A. Creational Patterns
Singleton (Ensure a class has only one instance, and provide a global point of access to it.) - Factory Method (Define an interface for creating a single object, but let subclasses decide which class to instantiate. Factory Method lets a class defer instantiation to subclasses.) - Abstract Factory (Provide an interface for creating families of related or dependent objects without specifying their concrete classes.) - Prototype (Specify the kinds of objects to create using a prototypical instance, and create new objects by copying this prototype.)
B. Structural Patterns
Composite (Compose objects into tree structures to represent part-whole hierarchies. Composite lets clients treat individual objects and compositions of objects uniformly.) - Decorator (Attach additional responsibilities to an object dynamically keeping the same interface. Decorators provide a flexible alternative to subclassing for extending functionality.) - Facade (Provide a unified interface to a set of interfaces in a subsystem. Facade defines a higher-level interface that makes the subsystem easier to use.)
C. Behavioral Patterns
Strategy (Define a family of algorithms, encapsulate each one, and make them interchangeable.) - Chain of Responsibility (Avoid coupling the sender of a request to its receiver by giving more than one object a chance to handle the request.) - Command (Encapsulate a request as an object, thereby letting you parameterize clients with different requests.) - Iterator (Provide a way to access the elements of an aggregate object sequentially without exposing its underlying representation.) - Template Method (Define the skeleton of an algorithm in an operation, deferring some steps to subclasses.) - Visitor (Represent an operation to be performed on the elements of an object structure.)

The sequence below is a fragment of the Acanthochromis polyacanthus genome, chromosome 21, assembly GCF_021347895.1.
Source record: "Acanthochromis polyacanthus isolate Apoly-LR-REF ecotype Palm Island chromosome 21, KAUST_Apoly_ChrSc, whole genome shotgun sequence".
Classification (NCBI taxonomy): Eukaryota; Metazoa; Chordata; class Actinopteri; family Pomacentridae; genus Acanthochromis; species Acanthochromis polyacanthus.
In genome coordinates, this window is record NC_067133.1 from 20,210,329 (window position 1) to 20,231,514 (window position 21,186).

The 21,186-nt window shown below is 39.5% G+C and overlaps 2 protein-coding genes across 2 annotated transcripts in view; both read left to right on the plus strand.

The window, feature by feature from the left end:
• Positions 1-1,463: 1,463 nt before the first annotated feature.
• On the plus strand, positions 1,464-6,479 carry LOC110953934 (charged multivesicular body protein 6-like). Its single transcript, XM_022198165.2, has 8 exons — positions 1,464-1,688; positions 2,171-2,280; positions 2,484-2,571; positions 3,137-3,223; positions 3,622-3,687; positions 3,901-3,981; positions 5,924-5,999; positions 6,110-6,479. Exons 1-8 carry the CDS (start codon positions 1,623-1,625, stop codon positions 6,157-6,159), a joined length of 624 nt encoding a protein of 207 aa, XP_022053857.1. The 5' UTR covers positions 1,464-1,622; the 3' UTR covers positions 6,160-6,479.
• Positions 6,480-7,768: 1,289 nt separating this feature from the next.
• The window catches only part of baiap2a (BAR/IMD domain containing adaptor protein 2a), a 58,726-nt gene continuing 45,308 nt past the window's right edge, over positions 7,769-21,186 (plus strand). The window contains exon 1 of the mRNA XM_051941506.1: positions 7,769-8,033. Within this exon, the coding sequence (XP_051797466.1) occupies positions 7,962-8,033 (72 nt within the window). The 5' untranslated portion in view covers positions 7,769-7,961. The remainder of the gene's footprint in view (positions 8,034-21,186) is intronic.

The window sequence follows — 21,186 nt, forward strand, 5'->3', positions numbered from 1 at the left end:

A design pattern is a general reusable solution to a commonly occurring problem within a given context in software design. A design pattern is not a finished design that can be transformed directly into source or machine code. It is a description or template for how to solve a problem that can be used in many different situations. Patterns are formalized best practices that the programmer must implement themselves in the application. Object-oriented design patterns typically show relationships and interactions between classes or objects, without specifying the final application classes or objects that are involved. This training presents a selection of the GoF (Gang of Four) patterns which can be used in PHP and for web application development. After the training you will be capable of defining the basic usage scenarios and situations where these patterns can be helpful and you will be able to apply these patterns to real-world design problems.